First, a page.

New Program Simplifies Path for Experienced Professionals to Become Certified Teachers
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New Program Simplifies Path for Experienced Professionals to Become Certified Teachers

Boise, Idaho – Governor Brad Little announced the College of Southern Idaho (CSI) in Twin Falls will provide a new non-traditional route to educator preparation in Idaho.

The Workforce Development Council under the Office of the Governor approved an industry sector grant for $1,114,424 to support CSI in providing an accelerated pathway for emergency hires as well as paraprofessionals and career-changers wanting to become certified teachers throughout the state.

“The successful education of every child begins with a great teacher, and that is why we are committed to finding ways to train more teachers and incentivize them to stay in the profession by paying them competitively,” Governor Little said. “The new program at College of Southern Idaho opens up a path for career-changers and others to enter the teaching profession so they can make a difference in the lives of our students. This is great news for those who are qualified and experienced in a certain field and have been thinking about becoming a teacher.”

Earlier this year, Governor Little and the Idaho Legislature approved increases to starting teacher salaries, and Governor Little plans to seek continued investments in Idaho teachers.

Anyone in Idaho can participate in the new program if they qualify, regardless of location. CSI will employ a hybrid approach, combining online courses and mentoring for in-the-classroom support. The project is estimated to train 830 teachers over the course of the three-year grant period.  

These routes allow options for individuals to become certified teachers using assessments of content knowledge and experience to meet the standards that are normally met through the traditional postsecondary educator preparation program.

The collaboration between the Workforce Development Council, the State Board of Education, and CSI is an example of these partners working together for the future of Idaho’s education system.

“Idaho’s employers count on a strong K-12 education to prepare the workforce,” Idaho Workforce Development Council Executive Director Wendi Secrist said. “Idaho’s tight labor market is impacting all industry sectors, including education. This investment ensures that we have pathways into the teaching profession that don’t discriminate based on where individuals live.”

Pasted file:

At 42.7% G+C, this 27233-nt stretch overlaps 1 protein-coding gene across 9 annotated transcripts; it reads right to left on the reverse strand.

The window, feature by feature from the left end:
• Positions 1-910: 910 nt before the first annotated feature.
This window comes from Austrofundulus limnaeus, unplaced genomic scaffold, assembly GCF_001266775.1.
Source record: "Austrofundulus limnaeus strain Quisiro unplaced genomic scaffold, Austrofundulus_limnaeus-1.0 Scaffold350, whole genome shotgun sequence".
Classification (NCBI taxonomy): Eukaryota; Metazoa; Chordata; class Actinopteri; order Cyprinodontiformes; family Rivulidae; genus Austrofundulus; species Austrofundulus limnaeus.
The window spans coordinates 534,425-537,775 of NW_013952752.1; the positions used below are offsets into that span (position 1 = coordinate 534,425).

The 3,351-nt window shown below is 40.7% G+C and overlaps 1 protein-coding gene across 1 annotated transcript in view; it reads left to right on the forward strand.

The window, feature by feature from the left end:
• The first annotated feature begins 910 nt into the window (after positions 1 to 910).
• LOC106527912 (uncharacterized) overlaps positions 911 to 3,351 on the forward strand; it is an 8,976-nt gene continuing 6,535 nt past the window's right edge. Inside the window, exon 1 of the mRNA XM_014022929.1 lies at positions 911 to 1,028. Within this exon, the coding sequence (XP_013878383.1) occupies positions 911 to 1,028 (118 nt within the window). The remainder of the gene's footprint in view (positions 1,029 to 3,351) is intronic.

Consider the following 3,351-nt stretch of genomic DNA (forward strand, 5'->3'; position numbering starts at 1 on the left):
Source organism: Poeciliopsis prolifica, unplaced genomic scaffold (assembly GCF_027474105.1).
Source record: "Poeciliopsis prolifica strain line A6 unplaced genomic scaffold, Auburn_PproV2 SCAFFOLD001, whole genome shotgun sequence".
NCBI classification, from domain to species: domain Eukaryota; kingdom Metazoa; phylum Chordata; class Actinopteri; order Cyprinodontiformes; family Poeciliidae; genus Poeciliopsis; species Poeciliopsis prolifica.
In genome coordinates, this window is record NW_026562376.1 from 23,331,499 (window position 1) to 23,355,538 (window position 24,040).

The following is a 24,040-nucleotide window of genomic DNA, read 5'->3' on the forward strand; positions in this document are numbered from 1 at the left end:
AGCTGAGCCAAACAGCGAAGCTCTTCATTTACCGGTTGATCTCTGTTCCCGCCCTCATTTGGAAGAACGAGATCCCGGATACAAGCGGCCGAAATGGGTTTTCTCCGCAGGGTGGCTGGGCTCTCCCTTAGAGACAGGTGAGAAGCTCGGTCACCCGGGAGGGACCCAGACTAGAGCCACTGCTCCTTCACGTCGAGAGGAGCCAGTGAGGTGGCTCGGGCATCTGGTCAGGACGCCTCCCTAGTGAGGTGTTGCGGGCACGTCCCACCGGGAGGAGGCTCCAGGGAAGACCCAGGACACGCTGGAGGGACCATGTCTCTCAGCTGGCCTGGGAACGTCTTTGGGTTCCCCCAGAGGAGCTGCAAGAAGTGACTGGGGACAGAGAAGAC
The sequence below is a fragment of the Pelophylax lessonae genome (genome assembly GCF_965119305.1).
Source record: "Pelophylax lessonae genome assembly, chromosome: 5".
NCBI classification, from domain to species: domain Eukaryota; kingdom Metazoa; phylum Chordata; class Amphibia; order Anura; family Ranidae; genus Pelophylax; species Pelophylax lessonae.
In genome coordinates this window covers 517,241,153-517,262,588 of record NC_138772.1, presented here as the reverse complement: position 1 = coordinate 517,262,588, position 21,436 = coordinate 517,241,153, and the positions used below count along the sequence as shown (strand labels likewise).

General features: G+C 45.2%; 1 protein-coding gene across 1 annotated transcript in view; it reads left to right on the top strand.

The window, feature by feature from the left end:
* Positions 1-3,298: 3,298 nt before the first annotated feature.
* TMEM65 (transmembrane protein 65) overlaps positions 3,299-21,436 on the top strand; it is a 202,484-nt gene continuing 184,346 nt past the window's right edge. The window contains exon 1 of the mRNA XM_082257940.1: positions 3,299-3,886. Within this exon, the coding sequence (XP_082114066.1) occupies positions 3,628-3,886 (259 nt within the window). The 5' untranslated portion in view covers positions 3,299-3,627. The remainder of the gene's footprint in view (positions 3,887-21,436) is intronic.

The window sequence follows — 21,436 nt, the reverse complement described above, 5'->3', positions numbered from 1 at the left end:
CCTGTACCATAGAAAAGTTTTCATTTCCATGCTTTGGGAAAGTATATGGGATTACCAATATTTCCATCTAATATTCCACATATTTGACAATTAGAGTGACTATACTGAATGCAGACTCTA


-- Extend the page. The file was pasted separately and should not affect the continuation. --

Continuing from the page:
According to the Idaho State Board of Education’s Educator Pipeline report, there is a critical workforce gap for Idaho public education in certain areas of the state and in certain content areas. Idaho’s rural areas, including the Magic Valley, are some of those areas impacted most by the shortages. Approximately 1,500 teachers in Idaho leave the profession annually, and they need to be replaced each succeeding year. Student enrollment growth also increases the need to train additional teachers each year.

“The State Board of Education created a pathway for experienced people holding a college degree to enter the teaching field. The Magic Valley region is particularly affected by teacher shortages, and CSI is leading the way as they respond to a need by providing opportunities for those who have training and qualifications but lack a teaching certificate. CSI is serving both individuals and schools, and the Board expects to see similar programs started in every region of our state,” State Board of Education President Debbie Critchfield said.  

The groundwork that made this approach possible happened in October of 2017, when the State Board of Education approved an alternative route to teacher certification based on mastery of the educator preparation standards. All alternative routes to certification, including non-traditional routes are required to meet the same high standards as the traditional routes in order to assure highly effective teachers in the classroom.

 

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